For many years, advocates for victims of childhood sexual abuse have sought to extend the applicable statute of limitations in Massachusetts, so that recovering adult victims have more time to bring civil lawsuits against their abusers.
The issue came to a head late last July, near the end of last year’s formal legislative session. The House passed a bill liberalizing the rules with a few days to go in the session. Late in afternoon, on the very last day of the legislative session, the Senate President convened a discussion on the issue. Watertown Representative John Lawn, a strong advocate for reform, had educated me about the bill, and I spoke in favor trying to find a way to act on it. The Senate President asked me to lead a further conversation to sort out the options.
In our informal working group, there was overwhelming sentiment to get something done, but in the few hours we had, we could not sort out conflicting technical opinions about how to move forward. It did appear that there were constitutional and drafting defects in the House bill, so we couldn’t just pass it as it was. We sent back to the House a simplified version, knowing that it also was imperfect. We hoped that we might be able to work out the problems in a conference committee during the months of informal sessions from August through December.
The House and Senate did convene a conference committee on which I served. Conversations continued informally and I maintained hope for a positive outcome through the fall. However, at the end of December, somehow the discussions foundered.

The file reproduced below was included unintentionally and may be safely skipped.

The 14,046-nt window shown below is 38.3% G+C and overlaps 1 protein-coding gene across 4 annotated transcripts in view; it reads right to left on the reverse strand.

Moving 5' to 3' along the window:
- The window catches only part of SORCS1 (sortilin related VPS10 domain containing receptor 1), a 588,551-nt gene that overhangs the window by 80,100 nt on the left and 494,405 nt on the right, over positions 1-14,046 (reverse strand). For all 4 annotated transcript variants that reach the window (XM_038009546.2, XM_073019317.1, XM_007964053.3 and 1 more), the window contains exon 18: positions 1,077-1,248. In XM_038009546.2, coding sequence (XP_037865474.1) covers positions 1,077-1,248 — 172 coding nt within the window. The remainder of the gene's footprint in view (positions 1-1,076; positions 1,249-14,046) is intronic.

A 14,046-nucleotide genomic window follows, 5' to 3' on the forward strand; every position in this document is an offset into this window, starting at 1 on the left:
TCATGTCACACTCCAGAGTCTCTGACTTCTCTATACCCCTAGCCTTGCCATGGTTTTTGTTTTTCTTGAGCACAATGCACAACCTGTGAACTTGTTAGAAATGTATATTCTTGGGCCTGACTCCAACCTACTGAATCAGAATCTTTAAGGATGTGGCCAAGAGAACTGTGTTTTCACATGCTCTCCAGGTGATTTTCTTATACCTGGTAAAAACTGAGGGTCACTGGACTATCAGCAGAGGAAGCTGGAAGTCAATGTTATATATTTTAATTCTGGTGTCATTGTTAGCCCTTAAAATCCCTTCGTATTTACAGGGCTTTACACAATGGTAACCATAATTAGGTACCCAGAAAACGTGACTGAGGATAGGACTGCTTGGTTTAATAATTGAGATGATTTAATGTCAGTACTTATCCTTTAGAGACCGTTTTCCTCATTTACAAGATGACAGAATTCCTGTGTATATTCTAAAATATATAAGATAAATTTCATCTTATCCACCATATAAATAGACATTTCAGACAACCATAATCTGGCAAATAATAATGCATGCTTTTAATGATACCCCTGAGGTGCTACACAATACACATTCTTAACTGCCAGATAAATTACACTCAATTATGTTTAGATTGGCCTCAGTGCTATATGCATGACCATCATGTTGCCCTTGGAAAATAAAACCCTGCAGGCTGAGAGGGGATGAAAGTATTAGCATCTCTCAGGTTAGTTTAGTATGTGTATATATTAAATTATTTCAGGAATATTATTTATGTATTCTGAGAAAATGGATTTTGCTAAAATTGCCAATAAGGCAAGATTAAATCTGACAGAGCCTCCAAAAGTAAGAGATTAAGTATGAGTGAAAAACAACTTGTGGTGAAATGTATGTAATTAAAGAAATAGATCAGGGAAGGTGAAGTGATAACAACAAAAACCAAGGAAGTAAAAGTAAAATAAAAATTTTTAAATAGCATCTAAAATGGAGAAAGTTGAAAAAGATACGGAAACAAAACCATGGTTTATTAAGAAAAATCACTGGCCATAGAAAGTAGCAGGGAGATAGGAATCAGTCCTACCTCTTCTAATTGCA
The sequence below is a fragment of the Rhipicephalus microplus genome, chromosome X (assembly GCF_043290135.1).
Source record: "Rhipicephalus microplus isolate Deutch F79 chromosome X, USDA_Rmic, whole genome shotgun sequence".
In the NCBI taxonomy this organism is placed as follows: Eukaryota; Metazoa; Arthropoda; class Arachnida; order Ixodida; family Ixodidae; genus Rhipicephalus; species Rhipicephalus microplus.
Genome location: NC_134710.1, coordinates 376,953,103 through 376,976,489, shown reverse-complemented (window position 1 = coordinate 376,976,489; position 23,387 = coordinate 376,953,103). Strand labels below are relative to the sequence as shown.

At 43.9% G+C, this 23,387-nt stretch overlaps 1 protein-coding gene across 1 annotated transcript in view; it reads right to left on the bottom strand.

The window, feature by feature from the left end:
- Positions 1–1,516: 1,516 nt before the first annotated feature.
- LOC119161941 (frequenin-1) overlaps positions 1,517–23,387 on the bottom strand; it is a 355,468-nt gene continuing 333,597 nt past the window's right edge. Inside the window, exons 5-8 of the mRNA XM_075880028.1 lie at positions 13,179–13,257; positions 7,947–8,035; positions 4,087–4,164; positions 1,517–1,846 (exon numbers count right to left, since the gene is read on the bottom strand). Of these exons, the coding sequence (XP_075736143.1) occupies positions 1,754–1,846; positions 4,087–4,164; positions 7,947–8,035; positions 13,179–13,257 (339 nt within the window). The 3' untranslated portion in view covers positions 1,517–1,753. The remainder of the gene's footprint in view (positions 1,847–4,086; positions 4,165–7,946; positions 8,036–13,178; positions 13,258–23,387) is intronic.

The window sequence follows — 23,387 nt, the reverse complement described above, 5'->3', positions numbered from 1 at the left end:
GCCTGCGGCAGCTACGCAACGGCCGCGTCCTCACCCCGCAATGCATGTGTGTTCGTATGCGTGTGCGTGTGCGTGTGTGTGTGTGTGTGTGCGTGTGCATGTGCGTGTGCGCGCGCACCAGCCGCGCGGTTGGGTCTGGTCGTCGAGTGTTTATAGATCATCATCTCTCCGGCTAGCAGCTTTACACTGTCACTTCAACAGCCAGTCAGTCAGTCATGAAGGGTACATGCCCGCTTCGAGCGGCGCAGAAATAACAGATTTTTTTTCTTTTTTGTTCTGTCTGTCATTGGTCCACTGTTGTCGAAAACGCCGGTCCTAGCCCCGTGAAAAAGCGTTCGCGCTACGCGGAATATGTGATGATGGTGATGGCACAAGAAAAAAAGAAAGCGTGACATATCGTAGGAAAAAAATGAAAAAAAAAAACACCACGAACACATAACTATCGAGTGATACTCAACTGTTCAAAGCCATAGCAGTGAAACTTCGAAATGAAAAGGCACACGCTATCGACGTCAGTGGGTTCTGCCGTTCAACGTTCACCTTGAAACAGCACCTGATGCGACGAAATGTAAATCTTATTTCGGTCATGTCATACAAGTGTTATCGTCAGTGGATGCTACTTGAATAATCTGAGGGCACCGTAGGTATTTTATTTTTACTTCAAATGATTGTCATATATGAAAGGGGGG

I have personally developed a conviction that we do need to take action on the issue. Current law requires a victim to bring a law suit by the age of 21 or within three years of when “the victim discovered or reasonably should have discovered that an emotional or psychological injury or condition was caused by said act.”
Victims of childhood sexual abuse often don’t realize the full extent of the harm done to them until decades later. And even after realizing the harm done, they often need more time to rebuild the self-esteem necessary to seek redress from their abusers. Confusion is often intrinsic to the harm caused — as abusers break fundamental boundaries for the child. In practice, the current ‘knew or should have known’ discovery rule leaves many recovering adult victims without the opportunity to have their day in court.
I have filed a bill S.633 that would give victims until the age of 55 to bring a lawsuit. The bill would be retroactive in the sense that it would apply to victims who have passed the age of 21 at the time of passage, effectively reviving claims that have expired. This goes further than the bill that the House passed last year. Representative Lawn has filed a version that goes one step further, creating a one-year window in which victims of any age can bring forward expired claims.
I’m prepared to vote for either bill and I hope that together we can build on the progress we made in the last session and get something done sooner rather than later.
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